It’s All About Community Impact

It’s All About Community Impact

It’s All About Community Impact

By Cheryl Peterson, Good Heart Grant Writer

Here I am, back to business. It’s been awhile, but I had a serious family challenge to deal with and we are now on the road to recovery and getting back into the groove of things. I’m sure you can relate and sometimes you just need to be there for your loved ones. So this week I need to finish up the postings for the last chapter of the simple to read guide on how to improve your nonprofit website titled “5 Easy Steps to WIN$$$ from Donors, Grantors and Sponsors” which you can order on Amazon and Bookbaby.

It’s all about Community Impact.

What do I mean by that? In a nutshell, how do the programs of your nonprofit organization meet the needs of your clients and what is the impact and/or outcome in your client’s lives and how does that positively impact the surrounding communities? In grant terminology nonprofits call their clients the target population or community populations. For example, a few of my clients serve at-risk youth. Now this is known as a target population or a community group of children/youth needing services. Once the need is identified of the community group, then the nonprofit organization develops programs that meet those needs that hopefully provide positive impact and the at-risk children/youth have good outcomes. Impact is measured in many ways, such as number of children/youth served, for instance how many children/youth did you feed? Provide new school clothes too? Supply backpacks?  Or impact can be measured by the increase in self-confidence because the at-risk children/youth was able to attend school with a full stomach, new clothing and able to get better grades as a result of attending after-school tutoring classes.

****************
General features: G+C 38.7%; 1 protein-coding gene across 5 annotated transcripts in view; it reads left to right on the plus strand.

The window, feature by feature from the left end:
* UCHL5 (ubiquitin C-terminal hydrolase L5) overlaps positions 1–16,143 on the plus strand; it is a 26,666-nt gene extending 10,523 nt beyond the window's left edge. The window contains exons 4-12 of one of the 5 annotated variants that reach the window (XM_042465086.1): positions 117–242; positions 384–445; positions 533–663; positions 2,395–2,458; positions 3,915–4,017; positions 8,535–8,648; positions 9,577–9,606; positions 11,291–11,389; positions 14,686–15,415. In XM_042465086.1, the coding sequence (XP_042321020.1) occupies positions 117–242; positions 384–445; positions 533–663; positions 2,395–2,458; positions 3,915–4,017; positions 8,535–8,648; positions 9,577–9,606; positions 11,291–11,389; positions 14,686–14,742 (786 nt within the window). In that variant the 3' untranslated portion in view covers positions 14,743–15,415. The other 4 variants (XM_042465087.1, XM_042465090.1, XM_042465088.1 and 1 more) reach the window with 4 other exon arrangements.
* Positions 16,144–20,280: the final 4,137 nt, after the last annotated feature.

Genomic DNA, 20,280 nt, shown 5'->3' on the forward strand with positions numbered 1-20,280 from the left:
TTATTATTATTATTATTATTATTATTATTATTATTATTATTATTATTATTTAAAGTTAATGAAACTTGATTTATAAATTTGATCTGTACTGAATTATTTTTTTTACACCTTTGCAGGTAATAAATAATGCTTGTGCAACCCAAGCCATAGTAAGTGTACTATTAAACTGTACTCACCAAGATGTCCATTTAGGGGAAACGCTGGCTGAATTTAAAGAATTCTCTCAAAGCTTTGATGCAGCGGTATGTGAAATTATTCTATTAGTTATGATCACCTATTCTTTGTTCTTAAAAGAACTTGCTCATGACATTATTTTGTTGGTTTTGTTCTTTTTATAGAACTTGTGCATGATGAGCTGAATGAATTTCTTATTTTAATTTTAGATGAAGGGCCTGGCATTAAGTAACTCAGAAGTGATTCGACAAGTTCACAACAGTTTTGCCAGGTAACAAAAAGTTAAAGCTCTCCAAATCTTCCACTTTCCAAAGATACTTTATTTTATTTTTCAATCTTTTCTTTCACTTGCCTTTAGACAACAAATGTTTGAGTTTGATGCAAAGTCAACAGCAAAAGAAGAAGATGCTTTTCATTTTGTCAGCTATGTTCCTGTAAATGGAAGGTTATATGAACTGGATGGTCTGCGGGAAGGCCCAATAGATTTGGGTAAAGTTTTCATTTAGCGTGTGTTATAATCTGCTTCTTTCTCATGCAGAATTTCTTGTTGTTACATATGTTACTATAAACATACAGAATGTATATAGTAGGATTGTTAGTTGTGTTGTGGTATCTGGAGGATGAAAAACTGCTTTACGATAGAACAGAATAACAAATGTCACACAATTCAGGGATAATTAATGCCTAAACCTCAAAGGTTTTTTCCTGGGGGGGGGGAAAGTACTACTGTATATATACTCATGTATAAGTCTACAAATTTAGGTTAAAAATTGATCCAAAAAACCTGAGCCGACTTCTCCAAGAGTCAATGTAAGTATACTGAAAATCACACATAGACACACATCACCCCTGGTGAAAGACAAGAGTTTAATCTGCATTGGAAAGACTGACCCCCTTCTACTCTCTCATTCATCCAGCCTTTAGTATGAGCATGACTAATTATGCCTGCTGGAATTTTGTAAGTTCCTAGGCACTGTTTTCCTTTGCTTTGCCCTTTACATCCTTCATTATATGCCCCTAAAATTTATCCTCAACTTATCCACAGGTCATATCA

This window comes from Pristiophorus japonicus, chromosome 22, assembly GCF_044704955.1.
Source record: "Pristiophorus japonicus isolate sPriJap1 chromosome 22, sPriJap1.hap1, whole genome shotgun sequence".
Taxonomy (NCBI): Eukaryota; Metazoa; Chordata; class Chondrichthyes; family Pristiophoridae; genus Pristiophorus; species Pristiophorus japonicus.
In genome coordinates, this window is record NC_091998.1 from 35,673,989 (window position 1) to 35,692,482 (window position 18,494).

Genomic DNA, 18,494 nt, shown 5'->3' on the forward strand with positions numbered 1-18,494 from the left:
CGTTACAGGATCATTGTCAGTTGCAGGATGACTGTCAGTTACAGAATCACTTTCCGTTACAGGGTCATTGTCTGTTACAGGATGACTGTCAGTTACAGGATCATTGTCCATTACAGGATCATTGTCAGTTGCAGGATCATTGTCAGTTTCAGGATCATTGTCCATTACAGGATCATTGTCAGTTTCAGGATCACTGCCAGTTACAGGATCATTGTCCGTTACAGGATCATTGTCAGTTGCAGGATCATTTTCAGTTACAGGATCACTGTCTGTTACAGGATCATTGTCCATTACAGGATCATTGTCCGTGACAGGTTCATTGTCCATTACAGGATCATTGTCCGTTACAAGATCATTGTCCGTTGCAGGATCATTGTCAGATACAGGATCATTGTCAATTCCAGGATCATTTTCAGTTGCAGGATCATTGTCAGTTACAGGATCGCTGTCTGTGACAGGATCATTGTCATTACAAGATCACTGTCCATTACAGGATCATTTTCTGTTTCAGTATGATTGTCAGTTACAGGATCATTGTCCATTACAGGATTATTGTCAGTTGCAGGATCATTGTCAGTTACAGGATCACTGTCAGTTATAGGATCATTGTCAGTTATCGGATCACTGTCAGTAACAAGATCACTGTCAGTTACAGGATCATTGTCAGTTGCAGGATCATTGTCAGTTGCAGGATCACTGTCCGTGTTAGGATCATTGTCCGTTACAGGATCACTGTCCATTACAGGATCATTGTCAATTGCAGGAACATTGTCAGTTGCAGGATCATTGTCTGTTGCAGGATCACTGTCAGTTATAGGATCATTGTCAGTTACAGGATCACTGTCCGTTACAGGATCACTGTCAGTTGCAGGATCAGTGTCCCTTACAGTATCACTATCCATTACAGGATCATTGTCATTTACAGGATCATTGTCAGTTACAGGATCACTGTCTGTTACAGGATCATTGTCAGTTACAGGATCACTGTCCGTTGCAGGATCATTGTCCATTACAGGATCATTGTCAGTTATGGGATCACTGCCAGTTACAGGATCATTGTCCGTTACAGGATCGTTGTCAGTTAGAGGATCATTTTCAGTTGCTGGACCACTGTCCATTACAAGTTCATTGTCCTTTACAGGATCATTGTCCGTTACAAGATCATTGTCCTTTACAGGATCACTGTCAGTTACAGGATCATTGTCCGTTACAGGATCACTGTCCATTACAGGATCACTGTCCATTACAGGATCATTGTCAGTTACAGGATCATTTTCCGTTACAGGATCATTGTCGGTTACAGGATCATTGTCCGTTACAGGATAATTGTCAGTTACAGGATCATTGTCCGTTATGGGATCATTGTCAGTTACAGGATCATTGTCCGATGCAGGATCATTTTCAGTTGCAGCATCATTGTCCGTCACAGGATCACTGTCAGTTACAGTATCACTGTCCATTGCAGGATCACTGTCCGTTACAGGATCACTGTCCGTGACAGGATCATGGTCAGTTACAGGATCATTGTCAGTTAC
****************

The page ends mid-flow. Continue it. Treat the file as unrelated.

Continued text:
A great way to show community impact both in grant applications and on social media is through client testimony.

Most grant applications are dry and full of descriptions and data. Yet if I can enter one or two sentences telling a story about how a little 1st grader with her single mom was able to shop the first time for new school clothes, shoes and a new backpack with school supplies, and how she smiled and jumped up and down in the check-out line and was so happy to start school the next day and show of her new clothes, well then, this little testimony is going to make the whole grant application.

For social media, newsletters, donor letters, sponsors and websites, if nonprofits provide either a client testimony video of how happy a client is to have a roof over their heads after fleeing a domestic violence situation and/or a new mom and baby allowed their picture to be taken with a small testimony of receiving diapers, baby goods and clothes and had a place to call home, just this little sharing of client testimony gives the reader, donor, grantor and sponsor warm heart feelings and more willingly to fund your program.